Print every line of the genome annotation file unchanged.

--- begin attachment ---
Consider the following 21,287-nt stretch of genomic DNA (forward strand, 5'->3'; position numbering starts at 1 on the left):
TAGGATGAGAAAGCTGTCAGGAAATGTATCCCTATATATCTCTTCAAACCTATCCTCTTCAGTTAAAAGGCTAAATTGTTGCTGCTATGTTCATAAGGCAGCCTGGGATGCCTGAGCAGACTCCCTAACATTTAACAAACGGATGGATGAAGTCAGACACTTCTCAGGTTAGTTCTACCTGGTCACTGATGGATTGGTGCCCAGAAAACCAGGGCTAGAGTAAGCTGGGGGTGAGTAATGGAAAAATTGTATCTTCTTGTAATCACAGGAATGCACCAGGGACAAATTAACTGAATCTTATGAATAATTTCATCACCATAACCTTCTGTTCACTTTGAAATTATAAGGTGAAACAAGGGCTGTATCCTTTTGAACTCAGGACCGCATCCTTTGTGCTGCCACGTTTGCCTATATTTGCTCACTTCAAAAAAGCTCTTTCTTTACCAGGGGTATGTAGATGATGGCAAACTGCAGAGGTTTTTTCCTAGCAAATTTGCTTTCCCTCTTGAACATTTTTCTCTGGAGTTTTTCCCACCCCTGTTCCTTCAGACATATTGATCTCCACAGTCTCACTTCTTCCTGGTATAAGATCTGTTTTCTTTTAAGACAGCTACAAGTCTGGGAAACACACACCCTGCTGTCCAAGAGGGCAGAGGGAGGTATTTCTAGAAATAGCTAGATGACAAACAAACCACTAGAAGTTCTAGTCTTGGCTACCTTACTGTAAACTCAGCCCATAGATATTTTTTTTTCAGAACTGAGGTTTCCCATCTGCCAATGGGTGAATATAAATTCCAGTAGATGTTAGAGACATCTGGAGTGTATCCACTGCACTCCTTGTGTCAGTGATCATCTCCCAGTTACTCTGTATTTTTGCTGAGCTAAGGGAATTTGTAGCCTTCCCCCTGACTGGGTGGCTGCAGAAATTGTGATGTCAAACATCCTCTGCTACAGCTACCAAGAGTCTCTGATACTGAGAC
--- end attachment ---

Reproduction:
Consider the following 21,287-nt stretch of genomic DNA (forward strand, 5'->3'; position numbering starts at 1 on the left):
TAGGATGAGAAAGCTGTCAGGAAATGTATCCCTATATATCTCTTCAAACCTATCCTCTTCAGTTAAAAGGCTAAATTGTTGCTGCTATGTTCATAAGGCAGCCTGGGATGCCTGAGCAGACTCCCTAACATTTAACAAACGGATGGATGAAGTCAGACACTTCTCAGGTTAGTTCTACCTGGTCACTGATGGATTGGTGCCCAGAAAACCAGGGCTAGAGTAAGCTGGGGGTGAGTAATGGAAAAATTGTATCTTCTTGTAATCACAGGAATGCACCAGGGACAAATTAACTGAATCTTATGAATAATTTCATCACCATAACCTTCTGTTCACTTTGAAATTATAAGGTGAAACAAGGGCTGTATCCTTTTGAACTCAGGACCGCATCCTTTGTGCTGCCACGTTTGCCTATATTTGCTCACTTCAAAAAAGCTCTTTCTTTACCAGGGGTATGTAGATGATGGCAAACTGCAGAGGTTTTTTCCTAGCAAATTTGCTTTCCCTCTTGAACATTTTTCTCTGGAGTTTTTCCCACCCCTGTTCCTTCAGACATATTGATCTCCACAGTCTCACTTCTTCCTGGTATAAGATCTGTTTTCTTTTAAGACAGCTACAAGTCTGGGAAACACACACCCTGCTGTCCAAGAGGGCAGAGGGAGGTATTTCTAGAAATAGCTAGATGACAAACAAACCACTAGAAGTTCTAGTCTTGGCTACCTTACTGTAAACTCAGCCCATAGATATTTTTTTTTCAGAACTGAGGTTTCCCATCTGCCAATGGGTGAATATAAATTCCAGTAGATGTTAGAGACATCTGGAGTGTATCCACTGCACTCCTTGTGTCAGTGATCATCTCCCAGTTACTCTGTATTTTTGCTGAGCTAAGGGAATTTGTAGCCTTCCCCCTGACTGGGTGGCTGCAGAAATTGTGATGTCAAACATCCTCTGCTACAGCTACCAAGAGTCTCTGATACTGAGAC